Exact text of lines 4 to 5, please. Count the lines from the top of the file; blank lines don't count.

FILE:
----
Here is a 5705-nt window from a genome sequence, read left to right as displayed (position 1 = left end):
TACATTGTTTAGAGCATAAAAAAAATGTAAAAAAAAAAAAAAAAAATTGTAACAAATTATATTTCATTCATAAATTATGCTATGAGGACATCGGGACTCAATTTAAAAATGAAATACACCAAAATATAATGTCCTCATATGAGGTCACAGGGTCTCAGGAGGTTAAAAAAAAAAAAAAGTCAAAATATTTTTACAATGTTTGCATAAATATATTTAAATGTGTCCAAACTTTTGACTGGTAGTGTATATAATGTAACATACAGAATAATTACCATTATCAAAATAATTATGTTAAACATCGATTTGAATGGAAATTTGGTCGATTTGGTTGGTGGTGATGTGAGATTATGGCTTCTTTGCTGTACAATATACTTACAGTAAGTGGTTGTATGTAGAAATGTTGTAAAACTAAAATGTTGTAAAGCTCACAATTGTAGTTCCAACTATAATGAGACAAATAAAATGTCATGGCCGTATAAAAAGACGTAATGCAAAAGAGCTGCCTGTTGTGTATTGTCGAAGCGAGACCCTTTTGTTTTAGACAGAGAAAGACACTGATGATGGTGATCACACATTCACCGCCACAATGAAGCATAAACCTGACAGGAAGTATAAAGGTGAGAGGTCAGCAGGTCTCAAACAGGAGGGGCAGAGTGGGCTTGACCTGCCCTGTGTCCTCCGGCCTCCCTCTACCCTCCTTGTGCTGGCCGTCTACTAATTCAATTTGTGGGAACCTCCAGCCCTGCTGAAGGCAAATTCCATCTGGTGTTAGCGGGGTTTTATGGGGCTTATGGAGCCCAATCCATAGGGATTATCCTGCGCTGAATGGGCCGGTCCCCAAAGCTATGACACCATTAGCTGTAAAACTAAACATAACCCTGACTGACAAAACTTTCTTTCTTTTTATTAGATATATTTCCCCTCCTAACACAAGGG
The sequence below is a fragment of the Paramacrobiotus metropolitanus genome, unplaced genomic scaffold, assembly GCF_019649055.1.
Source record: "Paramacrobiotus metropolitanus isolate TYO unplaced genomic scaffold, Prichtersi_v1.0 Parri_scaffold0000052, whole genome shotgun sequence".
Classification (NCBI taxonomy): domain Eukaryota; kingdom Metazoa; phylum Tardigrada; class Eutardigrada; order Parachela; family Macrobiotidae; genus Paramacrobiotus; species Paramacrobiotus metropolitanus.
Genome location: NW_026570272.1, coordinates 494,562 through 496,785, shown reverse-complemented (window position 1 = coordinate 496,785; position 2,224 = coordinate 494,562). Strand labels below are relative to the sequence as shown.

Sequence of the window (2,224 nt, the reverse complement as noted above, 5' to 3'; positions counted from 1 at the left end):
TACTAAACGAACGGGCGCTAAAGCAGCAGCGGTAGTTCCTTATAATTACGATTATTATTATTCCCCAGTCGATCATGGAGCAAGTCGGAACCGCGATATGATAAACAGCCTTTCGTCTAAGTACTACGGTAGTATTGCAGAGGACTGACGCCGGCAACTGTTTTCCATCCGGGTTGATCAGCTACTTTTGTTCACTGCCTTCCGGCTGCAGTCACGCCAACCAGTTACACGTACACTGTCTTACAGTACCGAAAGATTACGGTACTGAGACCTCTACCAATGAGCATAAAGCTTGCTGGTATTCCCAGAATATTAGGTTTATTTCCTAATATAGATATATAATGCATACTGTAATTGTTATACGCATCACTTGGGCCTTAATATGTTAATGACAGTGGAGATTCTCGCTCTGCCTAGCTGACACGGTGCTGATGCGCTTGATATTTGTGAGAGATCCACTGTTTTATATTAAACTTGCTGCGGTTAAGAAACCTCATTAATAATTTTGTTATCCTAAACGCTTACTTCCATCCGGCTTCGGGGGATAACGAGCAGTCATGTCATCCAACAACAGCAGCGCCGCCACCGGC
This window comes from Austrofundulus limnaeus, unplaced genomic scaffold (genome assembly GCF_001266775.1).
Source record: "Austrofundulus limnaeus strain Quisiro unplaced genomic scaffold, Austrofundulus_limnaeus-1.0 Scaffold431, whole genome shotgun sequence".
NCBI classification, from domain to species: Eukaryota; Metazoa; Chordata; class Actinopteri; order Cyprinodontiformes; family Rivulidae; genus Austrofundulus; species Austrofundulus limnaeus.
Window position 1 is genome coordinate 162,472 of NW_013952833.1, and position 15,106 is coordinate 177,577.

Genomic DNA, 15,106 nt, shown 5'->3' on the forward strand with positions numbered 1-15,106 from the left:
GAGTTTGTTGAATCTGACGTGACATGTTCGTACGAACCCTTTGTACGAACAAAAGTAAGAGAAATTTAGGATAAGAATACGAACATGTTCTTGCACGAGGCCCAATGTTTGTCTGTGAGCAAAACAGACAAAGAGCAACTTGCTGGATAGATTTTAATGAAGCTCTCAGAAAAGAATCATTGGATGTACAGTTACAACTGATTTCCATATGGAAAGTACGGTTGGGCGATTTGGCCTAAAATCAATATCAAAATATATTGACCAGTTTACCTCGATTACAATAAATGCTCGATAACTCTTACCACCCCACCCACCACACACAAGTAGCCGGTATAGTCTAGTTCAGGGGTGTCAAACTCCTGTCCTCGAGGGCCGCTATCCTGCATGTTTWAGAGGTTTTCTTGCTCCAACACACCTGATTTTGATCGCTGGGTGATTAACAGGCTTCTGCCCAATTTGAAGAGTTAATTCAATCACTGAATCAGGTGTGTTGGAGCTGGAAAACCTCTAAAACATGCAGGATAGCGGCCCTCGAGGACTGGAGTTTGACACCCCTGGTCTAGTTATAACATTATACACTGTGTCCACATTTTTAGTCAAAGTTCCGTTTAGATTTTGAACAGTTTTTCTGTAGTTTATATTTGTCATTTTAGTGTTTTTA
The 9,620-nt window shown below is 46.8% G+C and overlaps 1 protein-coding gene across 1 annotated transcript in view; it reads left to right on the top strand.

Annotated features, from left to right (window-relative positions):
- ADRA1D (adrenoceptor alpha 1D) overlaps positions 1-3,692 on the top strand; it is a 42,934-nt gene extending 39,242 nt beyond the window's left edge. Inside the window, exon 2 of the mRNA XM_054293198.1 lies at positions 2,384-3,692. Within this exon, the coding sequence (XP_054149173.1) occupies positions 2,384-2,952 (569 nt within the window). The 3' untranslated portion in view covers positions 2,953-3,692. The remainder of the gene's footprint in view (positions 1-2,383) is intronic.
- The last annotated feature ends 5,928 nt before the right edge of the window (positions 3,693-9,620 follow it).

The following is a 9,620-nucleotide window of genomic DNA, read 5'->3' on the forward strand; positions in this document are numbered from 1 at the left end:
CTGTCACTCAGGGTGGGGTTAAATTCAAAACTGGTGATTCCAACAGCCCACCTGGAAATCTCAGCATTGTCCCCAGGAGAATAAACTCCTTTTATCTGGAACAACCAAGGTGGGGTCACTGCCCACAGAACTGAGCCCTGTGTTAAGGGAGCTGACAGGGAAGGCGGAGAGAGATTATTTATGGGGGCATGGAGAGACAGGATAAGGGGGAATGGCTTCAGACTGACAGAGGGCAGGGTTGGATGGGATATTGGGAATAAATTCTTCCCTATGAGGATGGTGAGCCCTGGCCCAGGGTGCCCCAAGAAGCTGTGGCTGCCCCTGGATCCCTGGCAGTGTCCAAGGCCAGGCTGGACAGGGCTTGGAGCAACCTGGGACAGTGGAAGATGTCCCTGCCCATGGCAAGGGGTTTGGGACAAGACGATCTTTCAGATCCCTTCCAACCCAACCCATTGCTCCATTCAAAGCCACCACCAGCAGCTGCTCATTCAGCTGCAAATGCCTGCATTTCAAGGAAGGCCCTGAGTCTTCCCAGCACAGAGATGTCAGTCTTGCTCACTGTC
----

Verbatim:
Source record: "Paramacrobiotus metropolitanus isolate TYO unplaced genomic scaffold, Prichtersi_v1.0 Parri_scaffold0000052, whole genome shotgun sequence".
Classification (NCBI taxonomy): domain Eukaryota; kingdom Metazoa; phylum Tardigrada; class Eutardigrada; order Parachela; family Macrobiotidae; genus Paramacrobiotus; species Paramacrobiotus metropolitanus.